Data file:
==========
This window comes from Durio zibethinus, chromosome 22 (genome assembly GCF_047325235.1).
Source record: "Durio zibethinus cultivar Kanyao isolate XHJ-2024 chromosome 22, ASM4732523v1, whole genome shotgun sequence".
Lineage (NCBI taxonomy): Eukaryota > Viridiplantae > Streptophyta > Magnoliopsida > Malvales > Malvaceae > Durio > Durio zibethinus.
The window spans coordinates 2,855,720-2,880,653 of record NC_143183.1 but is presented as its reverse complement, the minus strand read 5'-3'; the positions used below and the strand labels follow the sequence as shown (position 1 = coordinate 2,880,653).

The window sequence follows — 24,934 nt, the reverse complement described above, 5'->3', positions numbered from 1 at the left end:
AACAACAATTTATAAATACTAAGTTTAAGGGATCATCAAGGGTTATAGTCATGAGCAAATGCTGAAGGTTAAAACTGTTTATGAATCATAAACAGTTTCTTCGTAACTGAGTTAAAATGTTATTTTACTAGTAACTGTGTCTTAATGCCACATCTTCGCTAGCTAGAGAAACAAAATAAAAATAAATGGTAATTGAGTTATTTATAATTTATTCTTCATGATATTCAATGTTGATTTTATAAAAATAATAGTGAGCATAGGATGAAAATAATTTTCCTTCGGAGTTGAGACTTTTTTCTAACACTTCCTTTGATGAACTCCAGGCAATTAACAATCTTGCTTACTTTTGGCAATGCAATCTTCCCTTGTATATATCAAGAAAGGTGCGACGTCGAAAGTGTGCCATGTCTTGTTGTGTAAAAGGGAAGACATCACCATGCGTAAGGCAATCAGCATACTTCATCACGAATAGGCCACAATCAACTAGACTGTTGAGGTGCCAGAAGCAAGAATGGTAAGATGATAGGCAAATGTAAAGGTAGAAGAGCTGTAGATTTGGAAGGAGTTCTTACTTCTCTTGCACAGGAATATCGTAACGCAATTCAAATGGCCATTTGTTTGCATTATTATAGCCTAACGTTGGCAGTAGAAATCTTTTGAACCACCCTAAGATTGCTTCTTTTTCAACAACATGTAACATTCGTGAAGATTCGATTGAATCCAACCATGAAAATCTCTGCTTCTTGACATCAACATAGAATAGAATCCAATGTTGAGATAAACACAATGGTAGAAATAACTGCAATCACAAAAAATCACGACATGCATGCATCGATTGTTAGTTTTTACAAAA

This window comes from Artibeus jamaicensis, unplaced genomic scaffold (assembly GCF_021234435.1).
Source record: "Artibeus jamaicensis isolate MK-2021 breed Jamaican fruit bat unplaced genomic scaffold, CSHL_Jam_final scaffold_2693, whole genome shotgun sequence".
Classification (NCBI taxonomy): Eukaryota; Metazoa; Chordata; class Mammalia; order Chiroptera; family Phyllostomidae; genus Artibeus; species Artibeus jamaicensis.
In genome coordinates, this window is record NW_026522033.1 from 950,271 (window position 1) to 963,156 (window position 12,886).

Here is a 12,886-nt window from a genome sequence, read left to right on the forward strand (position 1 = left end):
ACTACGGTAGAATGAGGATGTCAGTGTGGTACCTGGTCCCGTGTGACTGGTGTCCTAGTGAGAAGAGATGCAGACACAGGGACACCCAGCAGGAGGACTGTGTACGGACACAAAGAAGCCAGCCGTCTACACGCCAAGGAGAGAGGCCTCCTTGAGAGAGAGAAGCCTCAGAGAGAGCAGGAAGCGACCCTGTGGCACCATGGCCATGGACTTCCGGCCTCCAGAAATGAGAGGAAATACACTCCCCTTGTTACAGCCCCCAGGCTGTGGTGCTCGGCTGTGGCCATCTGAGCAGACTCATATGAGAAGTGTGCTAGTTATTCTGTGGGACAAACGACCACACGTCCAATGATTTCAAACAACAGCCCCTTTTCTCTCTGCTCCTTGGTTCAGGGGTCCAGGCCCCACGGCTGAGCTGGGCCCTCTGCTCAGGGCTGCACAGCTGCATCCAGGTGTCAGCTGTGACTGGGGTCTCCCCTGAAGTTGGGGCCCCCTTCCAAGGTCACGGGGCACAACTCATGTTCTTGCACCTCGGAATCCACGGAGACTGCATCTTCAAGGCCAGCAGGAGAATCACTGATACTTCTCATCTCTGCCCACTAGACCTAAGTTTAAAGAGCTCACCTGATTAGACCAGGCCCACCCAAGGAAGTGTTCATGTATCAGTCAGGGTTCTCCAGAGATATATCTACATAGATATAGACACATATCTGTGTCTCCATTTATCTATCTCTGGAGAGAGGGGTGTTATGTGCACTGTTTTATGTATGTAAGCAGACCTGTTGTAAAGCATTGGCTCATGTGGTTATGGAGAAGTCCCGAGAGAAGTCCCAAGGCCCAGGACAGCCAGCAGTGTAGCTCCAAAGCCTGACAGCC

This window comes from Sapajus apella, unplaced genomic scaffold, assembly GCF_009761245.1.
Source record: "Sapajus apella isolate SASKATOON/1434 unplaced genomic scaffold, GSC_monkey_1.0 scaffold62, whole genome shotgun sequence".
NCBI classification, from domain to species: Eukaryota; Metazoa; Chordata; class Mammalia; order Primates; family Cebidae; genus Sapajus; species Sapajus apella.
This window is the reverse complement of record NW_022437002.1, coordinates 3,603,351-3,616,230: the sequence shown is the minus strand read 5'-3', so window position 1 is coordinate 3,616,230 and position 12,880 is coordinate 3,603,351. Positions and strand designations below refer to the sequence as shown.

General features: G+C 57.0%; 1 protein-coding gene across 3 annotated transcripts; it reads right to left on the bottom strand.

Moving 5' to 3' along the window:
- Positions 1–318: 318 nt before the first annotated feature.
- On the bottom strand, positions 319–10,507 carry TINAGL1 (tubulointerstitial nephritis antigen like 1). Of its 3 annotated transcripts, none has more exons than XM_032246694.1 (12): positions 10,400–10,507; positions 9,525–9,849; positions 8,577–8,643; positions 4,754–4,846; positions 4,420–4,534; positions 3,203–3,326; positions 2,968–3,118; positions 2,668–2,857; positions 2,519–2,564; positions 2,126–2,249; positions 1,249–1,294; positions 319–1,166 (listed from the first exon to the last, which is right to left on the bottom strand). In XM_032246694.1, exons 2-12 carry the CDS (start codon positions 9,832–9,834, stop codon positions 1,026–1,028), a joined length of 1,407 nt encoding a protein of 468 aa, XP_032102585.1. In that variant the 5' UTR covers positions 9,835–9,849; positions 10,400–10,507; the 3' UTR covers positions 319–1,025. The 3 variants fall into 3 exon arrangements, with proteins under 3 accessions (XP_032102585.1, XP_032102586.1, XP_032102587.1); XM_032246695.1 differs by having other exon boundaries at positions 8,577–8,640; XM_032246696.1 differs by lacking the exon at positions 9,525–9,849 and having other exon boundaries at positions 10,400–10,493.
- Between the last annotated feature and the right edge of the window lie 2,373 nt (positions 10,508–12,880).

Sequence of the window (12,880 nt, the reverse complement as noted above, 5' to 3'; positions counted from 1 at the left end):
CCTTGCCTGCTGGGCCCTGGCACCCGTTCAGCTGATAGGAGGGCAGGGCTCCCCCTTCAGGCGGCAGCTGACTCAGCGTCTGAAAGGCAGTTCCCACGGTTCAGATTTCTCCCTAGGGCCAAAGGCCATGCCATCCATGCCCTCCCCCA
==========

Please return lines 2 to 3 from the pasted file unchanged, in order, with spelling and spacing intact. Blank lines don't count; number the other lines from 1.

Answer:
Source record: "Durio zibethinus cultivar Kanyao isolate XHJ-2024 chromosome 22, ASM4732523v1, whole genome shotgun sequence".
Lineage (NCBI taxonomy): Eukaryota > Viridiplantae > Streptophyta > Magnoliopsida > Malvales > Malvaceae > Durio > Durio zibethinus.